But the artifices and restraint of the sonnet clipped the wings of fancy, and Shakespeare must have rejoiced in the fluent freedom of blank verse when, still young and ardent, he let himself go in one of the great love poems of all time. The story of Romeo and Juliet came to England from the novelle of Masuccio and Bandello; Arthur Brooke rephrased it in narrative verse (1562); and Shakespeare, following Brooke and perhaps an earlier play on the subject, staged his Romeo and Juliet about 1595. The style is cloyed with conceits that may have clung to his pen from his sonneteering, the metaphors run wild, Romeo is weakly drawn beside the effervescent Mercutio, and the denouement is a concatenation of absurdities. But who that remembers youth, or has a dream left in his soul, can hear that honeyed music of romance without jettisoning all canons of credibility and rising breathless at the poet’s bidding into this world of precipitate ardor, trembling solicitude, and melodious death?
Almost yearly now Shakespeare won a dramatic victory. On June 7, 1594, Elizabeth’s Jewish physician, Rodrigo López, was executed on the charge of having accepted a bribe to poison the Queen. The evidence was inconclusive, and Elizabeth long hesitated to sign the death warrant; but the London populace took his guilt for granted, and anti-Semitism ran hot in the pubs.11 Possibly Shakespeare was moved or commissioned to tap this mood by writing The Merchant of Venice (1596?). He shared in some measure the feelings of his audience;I he allowed Shylock to be represented as a comic character in slovenly dress and with a vast artificial nose; he rivaled Marlowe in bringing out the moneylender’s hatred and greed; but he gave Shylock some lovable qualities that must have made the injudicious grieve, and he put into his mouth so bold a statement of the case for the Jews that competent critics still debate whether Shylock is pictured as more sinned against than sinning.12 Here, above all, Shakespeare showed his skill in weaving into one harmonious tapestry divers threads of story coming from the Orient and Italy; and he made the converted Jessica the recipient of such moonstruck poetry as only a spirit of supreme sensitivity could have conceived.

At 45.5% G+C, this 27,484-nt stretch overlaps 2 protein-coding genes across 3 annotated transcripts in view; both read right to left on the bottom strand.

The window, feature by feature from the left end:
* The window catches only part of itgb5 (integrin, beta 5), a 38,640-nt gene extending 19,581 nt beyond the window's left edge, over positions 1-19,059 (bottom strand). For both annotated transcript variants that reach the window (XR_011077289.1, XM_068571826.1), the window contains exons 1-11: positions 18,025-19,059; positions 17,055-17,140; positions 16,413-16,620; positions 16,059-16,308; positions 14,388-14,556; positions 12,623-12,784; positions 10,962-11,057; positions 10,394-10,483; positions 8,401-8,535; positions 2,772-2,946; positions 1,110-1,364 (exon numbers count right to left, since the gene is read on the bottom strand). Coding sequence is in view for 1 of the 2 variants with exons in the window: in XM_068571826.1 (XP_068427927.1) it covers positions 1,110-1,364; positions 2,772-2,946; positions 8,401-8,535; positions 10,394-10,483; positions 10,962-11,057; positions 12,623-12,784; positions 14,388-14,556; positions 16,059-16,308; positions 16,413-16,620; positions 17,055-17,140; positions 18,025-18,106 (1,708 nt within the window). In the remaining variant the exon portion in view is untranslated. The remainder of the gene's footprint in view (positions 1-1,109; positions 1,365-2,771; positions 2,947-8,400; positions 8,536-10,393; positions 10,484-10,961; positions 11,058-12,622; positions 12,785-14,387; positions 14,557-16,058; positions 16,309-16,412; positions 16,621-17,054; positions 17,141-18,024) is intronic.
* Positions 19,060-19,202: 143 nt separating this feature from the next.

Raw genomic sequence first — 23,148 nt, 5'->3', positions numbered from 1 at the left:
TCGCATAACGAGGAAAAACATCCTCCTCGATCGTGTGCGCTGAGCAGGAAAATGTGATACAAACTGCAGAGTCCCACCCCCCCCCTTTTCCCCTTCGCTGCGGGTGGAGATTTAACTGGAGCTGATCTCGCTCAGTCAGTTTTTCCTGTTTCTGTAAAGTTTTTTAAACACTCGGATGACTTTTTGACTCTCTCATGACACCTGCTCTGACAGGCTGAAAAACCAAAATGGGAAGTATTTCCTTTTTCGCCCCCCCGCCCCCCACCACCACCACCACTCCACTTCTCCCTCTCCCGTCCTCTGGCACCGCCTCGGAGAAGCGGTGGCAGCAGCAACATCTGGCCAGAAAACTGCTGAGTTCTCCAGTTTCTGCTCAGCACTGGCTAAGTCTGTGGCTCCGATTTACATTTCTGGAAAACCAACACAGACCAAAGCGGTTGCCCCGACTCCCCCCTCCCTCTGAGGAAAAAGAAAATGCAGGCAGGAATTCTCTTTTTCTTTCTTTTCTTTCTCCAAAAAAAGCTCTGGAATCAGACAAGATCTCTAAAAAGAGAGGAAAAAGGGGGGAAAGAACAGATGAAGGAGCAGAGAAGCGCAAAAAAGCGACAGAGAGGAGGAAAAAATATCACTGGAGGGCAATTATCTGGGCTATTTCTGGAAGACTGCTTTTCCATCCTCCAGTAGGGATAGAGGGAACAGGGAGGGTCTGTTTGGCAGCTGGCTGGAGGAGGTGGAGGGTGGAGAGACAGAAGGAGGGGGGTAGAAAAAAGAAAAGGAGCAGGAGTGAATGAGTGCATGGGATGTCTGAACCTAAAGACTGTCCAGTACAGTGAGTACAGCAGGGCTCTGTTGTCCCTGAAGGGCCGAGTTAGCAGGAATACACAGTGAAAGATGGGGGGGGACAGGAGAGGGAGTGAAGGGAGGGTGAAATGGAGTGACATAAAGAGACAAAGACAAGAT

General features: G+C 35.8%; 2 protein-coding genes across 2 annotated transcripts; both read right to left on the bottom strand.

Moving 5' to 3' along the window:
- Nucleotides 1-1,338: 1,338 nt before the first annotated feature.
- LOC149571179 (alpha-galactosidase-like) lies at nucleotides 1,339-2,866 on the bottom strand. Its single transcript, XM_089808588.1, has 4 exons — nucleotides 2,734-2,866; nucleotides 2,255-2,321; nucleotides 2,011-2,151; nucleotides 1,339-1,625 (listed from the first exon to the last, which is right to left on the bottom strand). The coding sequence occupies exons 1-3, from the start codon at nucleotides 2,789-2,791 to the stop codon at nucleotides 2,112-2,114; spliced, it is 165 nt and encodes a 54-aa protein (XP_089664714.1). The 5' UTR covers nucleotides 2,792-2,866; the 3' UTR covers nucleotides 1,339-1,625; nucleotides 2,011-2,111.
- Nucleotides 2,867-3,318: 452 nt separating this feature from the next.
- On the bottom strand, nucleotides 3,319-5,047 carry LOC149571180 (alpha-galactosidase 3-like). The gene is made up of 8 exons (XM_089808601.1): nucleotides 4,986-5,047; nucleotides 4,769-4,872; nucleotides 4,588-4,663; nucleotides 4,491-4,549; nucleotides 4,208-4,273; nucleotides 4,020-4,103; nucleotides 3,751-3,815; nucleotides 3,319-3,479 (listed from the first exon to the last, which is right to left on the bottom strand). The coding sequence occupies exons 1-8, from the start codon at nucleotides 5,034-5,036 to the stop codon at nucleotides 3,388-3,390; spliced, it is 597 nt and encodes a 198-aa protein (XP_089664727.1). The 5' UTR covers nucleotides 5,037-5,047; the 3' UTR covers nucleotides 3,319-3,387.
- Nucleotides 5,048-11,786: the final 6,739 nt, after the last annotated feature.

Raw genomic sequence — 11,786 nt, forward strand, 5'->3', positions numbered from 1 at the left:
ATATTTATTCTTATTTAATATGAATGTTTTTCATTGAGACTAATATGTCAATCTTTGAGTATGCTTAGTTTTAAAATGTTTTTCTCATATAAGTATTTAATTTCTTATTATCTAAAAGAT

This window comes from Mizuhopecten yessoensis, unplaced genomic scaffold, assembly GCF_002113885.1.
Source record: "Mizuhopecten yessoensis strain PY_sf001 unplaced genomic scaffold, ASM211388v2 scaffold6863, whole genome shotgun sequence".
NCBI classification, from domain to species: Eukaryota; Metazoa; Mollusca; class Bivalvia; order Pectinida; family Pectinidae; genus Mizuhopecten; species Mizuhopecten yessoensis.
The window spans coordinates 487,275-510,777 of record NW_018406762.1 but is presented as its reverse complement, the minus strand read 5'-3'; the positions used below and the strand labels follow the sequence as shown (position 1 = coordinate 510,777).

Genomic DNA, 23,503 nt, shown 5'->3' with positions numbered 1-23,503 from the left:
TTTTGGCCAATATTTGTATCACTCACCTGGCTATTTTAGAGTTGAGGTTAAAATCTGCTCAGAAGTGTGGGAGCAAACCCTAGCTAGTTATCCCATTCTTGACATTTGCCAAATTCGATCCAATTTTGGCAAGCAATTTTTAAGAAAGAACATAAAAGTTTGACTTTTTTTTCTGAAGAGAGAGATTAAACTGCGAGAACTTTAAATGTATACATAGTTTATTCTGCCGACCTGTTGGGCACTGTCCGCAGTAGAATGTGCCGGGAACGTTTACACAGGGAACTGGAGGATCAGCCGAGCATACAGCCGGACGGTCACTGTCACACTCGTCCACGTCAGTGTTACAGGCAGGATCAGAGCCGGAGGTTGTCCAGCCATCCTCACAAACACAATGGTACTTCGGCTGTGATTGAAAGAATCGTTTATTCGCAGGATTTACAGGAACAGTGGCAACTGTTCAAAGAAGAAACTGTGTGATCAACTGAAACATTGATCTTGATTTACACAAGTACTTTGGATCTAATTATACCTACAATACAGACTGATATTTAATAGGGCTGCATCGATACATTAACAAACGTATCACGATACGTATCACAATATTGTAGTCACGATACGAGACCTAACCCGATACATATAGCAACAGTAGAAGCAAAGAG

For five years Shakespeare gave himself chiefly to comedy; perhaps he had learned that our harassed species reserves its richest rewards for those who can distract it with laughter or imagination. A Midsummer Night’s Dream is powerful nonsense, only redeemed by Mendelssohn; All’s Well That Ends Well is not salvaged by Helena; Much Ado about Nothing lives up to its title; Twelfth Night is bearable only because Viola makes a very handsome boy; and The Taming of the Shrew is boisterously incredible; shrews are never tamed. All these plays were potboilers, sops to the groundlings, ways of keeping the herd in the pit and the wolf from the door.
But with the two parts of Henry IV (1597–98) the great magician rose again to mastery, and mingled clowns and princes—Falstaff and Pistol, Hotspur and Prince Hal—with a success that would have given Sidney pause. London relished this serving of royal history garnished with rogues and tarts. Shakespeare carried on with Henry V (1599), at once moving and amusing his audience with dying Falstaff’s “babbling o’ green fields,” rousing it with the fanfare of Agincourt, and delighting it with the bilingual courtship of Princess Kate by the invincible King. If we may believe Rowe, the Queen was not content to let Falstaff rest; she bade his creator revive him and show him in love;13 and John Dennis (1702), relating the same story, adds that Elizabeth desired the miracle to be accomplished in two weeks. If all this be true, The Merry Wives of Windsor was an astonishing tour de farce; for though the play is noisy with slapstick and punctured with puns, it has Falstaff at the height of his verve, until he is cast into the river in a hamper of wash. The Queen, we are told, was pleased.